Mitsui had supplied steel to APT for four months. The parties disputed which contract regulated their relationship. The case illustrates the principle that, in situations of ambiguity as to whether a binding contract existed, the court can review post-contract conduct to determine whether the conduct supports an inference that mutual assent had previously been established. It also illustrates how complicated it can be to unravel the applicable legal situation where there is such a "battle of the forms".

On several occasions, APT requested an order of steel from Mitsui and sent through standard form contracts generally favourable to them. This included a term stating that acceptance of the offer must occur within five days of receipt. Mitsui never signed these APT standard contracts, but on one occasion it delivered steel several weeks after receipt of an APT standard contract. After a substantial amount of steel had already been delivered, Mitsui then provided APT with its own standard form contract, which APT signed.

Despite having signed the Mitsui standard contract, APT argued that the APT standard contract regulated the commercial relationship. The Court agreed and held that the delivery and acceptance of the steel indicated mutual assent to the terms of the APT standard contract. This was despite the fact that:

  • the APT standard contract offer had expired; and
  • APT had signed the Mitsui standard contract afterwards.

Justice Osborne did not accept, however, that there was a term that required delivery of steel by a certain date, so APT's claim for liquidated damages failed.

NSW Court confirms security of payment adjudicator's power to require submissions on adjudication applications

In 12 Bridge Street Epping Pty Ltd v DR Design (NSW) Pty Ltd [2022] NSWSC 866, the NSW Supreme Court dismissed 12 Bridge Street's (Developer) application to set aside an adjudication decision in favour of DR Design (Architect) under the NSW Security of Payment Act.

Before issuing its adjudication response, the Developer alleged that the Architect had not properly served the adjudication application. The adjudicator requested “further written submissions” from each party on this issue under section 21(4)(a) of the Act. The Developer argued that the adjudicator did not have the statutory power to make this request because the adjudication response had not yet been issued.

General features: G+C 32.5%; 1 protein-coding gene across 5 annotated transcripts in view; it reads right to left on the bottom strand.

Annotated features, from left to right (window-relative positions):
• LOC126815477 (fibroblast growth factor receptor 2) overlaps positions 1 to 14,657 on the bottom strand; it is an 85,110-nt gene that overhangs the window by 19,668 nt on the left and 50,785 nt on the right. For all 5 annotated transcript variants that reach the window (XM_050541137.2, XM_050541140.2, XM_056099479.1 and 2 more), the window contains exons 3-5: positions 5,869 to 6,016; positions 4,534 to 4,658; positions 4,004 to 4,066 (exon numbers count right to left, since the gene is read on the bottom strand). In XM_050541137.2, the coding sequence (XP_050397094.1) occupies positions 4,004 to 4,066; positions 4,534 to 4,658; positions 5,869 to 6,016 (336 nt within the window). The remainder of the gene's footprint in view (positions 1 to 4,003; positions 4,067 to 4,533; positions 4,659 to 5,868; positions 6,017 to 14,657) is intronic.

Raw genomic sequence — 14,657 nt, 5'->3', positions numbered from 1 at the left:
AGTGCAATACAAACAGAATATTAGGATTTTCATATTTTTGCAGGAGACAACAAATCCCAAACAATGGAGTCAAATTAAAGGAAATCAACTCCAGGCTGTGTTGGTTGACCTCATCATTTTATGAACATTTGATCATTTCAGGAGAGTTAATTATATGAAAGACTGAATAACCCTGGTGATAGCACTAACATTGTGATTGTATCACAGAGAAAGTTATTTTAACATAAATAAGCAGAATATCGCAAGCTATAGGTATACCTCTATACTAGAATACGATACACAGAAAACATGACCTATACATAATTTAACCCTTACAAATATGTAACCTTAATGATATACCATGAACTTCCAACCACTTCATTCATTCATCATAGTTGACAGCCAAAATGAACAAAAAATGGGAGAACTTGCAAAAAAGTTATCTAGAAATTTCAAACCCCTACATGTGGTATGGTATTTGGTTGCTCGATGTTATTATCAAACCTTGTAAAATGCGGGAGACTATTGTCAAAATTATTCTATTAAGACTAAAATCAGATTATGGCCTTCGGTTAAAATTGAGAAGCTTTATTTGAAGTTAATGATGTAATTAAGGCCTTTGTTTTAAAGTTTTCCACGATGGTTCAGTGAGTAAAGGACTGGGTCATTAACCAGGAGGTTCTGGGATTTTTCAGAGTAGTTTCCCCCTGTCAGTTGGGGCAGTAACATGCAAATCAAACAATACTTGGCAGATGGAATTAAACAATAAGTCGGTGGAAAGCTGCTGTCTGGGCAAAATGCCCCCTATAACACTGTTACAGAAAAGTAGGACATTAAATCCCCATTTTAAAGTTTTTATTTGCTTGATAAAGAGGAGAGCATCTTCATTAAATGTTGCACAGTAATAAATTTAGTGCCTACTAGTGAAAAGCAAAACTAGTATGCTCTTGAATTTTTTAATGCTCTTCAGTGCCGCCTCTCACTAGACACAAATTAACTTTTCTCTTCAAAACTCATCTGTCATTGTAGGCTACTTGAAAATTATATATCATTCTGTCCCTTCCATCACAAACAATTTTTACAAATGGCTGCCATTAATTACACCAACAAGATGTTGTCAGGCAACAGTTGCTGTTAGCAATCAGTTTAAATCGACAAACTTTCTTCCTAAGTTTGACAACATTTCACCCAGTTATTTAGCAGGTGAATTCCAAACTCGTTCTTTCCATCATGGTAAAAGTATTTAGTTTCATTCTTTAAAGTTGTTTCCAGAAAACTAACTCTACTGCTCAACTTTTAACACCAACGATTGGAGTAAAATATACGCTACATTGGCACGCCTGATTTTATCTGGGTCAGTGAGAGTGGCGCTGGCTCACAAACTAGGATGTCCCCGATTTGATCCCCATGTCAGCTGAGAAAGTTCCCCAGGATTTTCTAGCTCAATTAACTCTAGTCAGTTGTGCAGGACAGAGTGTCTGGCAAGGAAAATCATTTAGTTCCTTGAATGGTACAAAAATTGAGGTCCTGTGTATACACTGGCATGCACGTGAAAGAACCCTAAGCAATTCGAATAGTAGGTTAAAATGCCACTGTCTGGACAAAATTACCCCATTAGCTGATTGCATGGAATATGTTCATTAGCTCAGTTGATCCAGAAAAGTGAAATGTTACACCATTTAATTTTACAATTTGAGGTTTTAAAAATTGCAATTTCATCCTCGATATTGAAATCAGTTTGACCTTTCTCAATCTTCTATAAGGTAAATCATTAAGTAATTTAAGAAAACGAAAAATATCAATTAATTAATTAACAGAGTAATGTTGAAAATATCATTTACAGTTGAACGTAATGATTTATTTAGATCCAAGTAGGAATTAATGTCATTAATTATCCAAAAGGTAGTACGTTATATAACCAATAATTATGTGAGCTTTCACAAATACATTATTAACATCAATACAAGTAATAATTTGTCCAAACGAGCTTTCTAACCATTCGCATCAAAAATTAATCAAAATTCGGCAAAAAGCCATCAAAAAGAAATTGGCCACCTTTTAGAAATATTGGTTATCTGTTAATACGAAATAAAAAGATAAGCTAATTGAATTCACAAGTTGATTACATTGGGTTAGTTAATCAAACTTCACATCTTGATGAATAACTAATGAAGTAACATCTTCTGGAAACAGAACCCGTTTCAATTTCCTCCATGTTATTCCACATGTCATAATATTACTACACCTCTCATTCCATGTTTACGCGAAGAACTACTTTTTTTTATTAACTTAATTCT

The Developer's argument was based upon a literal interpretation of section 21(4)(a) of the Act and the reference to “further” submissions. In circumstances where initial submissions (that is, the adjudication response) had not been issued, the Developer contended that there could be no “further” submissions. Justice Stevenson rejected this argument.

The Court held that the Developer's act of raising the issue with the Adjudicator early in the process, before serving its adjudication response, constituted a "submission".

Terms of oral variation to share sale agreement found evidenced by post-contract conduct

Leviston v PQ Management Pty Ltd [2022] FCA 787 concerned a dispute regarding the effect of a post-contract oral variation to a share sale agreement (SSA) entered into in July 2017 in respect of Treated Waste Agencies Pty Ltd (TWA). The SSA provided that Leviston would sell 70% of the shares of TWA for $910,000 to PQ Management. By 2020, the relationship between the parties broke down and PQ Management issued a notice to Leviston under a separate agreement permitting PQ Management to buy out Leviston’s remaining shares.

Leviston claimed an oral variation prior to completion under the SSA meant that the purchase price would not be determined until TWA's July 2017 accounts had been finalised. The parties were not in dispute that an oral variation existed. What was in dispute were the terms of that variation.